Come Karvachauth and men bashing starts. i don’t know how much of it is justified and i wont get into it. i take this opportunity to reminisce about the day through different stages of my life.
My earliest memories of Karvachauth are of my mom. That was the only day she would be all decked up even though she was at home. She would drape one of her best sarees - which weren’t many considering she had 3 kids to raise on one income. She’d put on her jewelry set, lots of bangles and vermillion in her parted hair. She said this is how women got dressed up on this day since it is a sign of being married. This information was our only window to the world of Karvachauth since we had no other reference point in the 80’s in Bangalore. The tradition hadn’t swept the whole country like it has now and was celebrated by only the Punjabi women. She would do the rituals for the day by herself in the evening. And by night, my brother and i would be making frequent trips to the streets around our house to see if chandamama was out. And no, the concept wasn’t Bollywoodised yet and my dad wasn't supposed to feed her the first bite. My mom would just walk out with her pooja ki thali and sieve to finish the ritual. She would first drink water because that was a more immediate need. And the day ended without much hoopla.
When we shifted to Delhi in the mid 90’s, i got to see the glitsy and glamorous version of the day. With some commercialization, some Bollywood and some Delhi’s high-class culture, Karvachauth was a whole new concept here. Mehendi on both hands was a must and the mehendiwali made a killing at the exorbitant rates. Women turned out in their most expensive finery for the communal pooja where women from the whole building gathered to do it instead of doing it alone in their homes. My mom had stopped fasting by then due to health issues. So, we would just watch all this from our home and feel glad that we didn’t have to be a part of this pageant!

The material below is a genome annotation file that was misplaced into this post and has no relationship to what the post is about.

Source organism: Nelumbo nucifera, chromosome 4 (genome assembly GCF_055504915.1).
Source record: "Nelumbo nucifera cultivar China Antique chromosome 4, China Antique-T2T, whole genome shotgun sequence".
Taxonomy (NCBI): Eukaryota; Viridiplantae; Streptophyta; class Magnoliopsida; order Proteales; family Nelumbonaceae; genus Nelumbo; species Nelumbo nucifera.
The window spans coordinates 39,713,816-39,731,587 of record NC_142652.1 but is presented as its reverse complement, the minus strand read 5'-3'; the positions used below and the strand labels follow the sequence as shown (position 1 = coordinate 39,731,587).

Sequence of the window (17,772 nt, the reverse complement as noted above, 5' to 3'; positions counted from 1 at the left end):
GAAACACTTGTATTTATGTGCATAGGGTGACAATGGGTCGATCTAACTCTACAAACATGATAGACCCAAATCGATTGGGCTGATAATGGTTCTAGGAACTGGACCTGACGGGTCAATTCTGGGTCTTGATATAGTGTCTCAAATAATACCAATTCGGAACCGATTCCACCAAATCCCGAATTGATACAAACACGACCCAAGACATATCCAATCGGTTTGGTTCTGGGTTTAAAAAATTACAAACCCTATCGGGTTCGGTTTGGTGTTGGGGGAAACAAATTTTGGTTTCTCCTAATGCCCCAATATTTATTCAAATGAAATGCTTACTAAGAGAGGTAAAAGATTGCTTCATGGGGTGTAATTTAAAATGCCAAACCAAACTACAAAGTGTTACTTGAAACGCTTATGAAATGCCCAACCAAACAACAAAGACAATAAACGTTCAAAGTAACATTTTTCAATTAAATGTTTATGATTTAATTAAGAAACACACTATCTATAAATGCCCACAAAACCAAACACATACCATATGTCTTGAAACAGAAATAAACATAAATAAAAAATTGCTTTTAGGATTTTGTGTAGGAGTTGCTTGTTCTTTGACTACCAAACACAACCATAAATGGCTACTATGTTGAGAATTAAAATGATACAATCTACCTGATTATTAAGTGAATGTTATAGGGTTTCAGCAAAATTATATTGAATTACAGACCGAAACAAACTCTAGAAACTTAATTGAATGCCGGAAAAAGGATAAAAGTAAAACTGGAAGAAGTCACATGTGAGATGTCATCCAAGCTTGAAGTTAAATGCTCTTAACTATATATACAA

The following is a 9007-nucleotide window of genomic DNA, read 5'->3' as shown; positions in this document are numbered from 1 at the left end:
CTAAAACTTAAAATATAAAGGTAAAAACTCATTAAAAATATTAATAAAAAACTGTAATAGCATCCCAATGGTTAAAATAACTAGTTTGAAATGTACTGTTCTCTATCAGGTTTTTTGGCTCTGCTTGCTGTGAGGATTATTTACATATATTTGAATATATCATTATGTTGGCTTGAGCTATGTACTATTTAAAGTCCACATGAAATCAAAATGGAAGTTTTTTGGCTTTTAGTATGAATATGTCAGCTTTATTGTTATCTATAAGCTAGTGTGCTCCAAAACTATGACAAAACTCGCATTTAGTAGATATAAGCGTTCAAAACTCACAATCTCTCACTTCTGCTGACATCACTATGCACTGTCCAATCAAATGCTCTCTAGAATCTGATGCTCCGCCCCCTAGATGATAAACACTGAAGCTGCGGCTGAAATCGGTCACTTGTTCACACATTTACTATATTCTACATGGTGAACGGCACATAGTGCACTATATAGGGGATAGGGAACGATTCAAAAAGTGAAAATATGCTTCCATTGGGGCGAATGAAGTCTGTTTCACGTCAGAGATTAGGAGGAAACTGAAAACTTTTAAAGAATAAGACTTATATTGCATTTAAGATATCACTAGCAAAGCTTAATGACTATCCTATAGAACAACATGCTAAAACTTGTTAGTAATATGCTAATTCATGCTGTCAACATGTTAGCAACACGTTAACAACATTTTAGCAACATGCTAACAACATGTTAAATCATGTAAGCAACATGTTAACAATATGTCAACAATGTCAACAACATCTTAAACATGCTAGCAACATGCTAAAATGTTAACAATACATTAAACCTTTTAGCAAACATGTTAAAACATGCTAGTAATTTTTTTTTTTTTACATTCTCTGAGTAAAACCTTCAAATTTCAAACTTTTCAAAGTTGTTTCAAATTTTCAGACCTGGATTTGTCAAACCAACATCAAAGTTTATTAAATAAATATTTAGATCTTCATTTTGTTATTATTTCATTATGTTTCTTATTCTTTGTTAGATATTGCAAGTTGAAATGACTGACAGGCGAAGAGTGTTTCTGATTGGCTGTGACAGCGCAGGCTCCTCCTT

i looked forward to the time i could play the Bollywood-style wife, draped in traditional best and do the look-at-your-husband-through-the-sieve-ritual! But the ultra rational person that my darling husband is, he said i could do all the decking up i wanted to make myself happy. But the wife being hungry for the resulting long life of the husband was pure ‘buhawkee’ to him! In hindsight, i am also relieved at some level. Films like Hum Dil De Chuke Sanam and Kabhi Khushi Kabhi Gham have totally made the whole thing so filmy and melodramatic! i'm sure i'd imagine one of the scenes from films i was doing my own pooja and it just wouldn't seem real at all!
Sometime around the same time, i became aware of the feminists’ angle to the story. Why should women fast? Why should only women fast? Aren’t we equal in a relationship? Poor men! They also offered to fast. Yet, the bashing of men begins every single here. Even if women fast voluntarily.
Here’s what i think about it. We all have just become too hyperactive thanks to multiple avenues we have of venting out our sense of rectitude. To me, Karvachauth is a beautiful festival. In today’s times, when women hardly have the time or the inclination to dress up traditionally, i think it is great opportunity to do it even if it is just to keep up with the spirit of the day. How else will we keep the traditional in us alive? Also, add one more day to birthdays and anniversaries when married people can take time out to strengthen their bond with each other. If fasting is the bone of contention, lets do away with it. i know it’s like hacking at the most important part of the festival but don’t we change so many other things to suit our convenience? Fasting can be optional since women have equally demanding careers. But with equality being the flavour of the times, there can be a different dimension to the festival. Earlier, women did everything like a dutiful wife. Now, men can help cook, take care of the kids and generally take time out for the wifey! Why create controversy over something that can be turned around to for the better! Don’t you agree?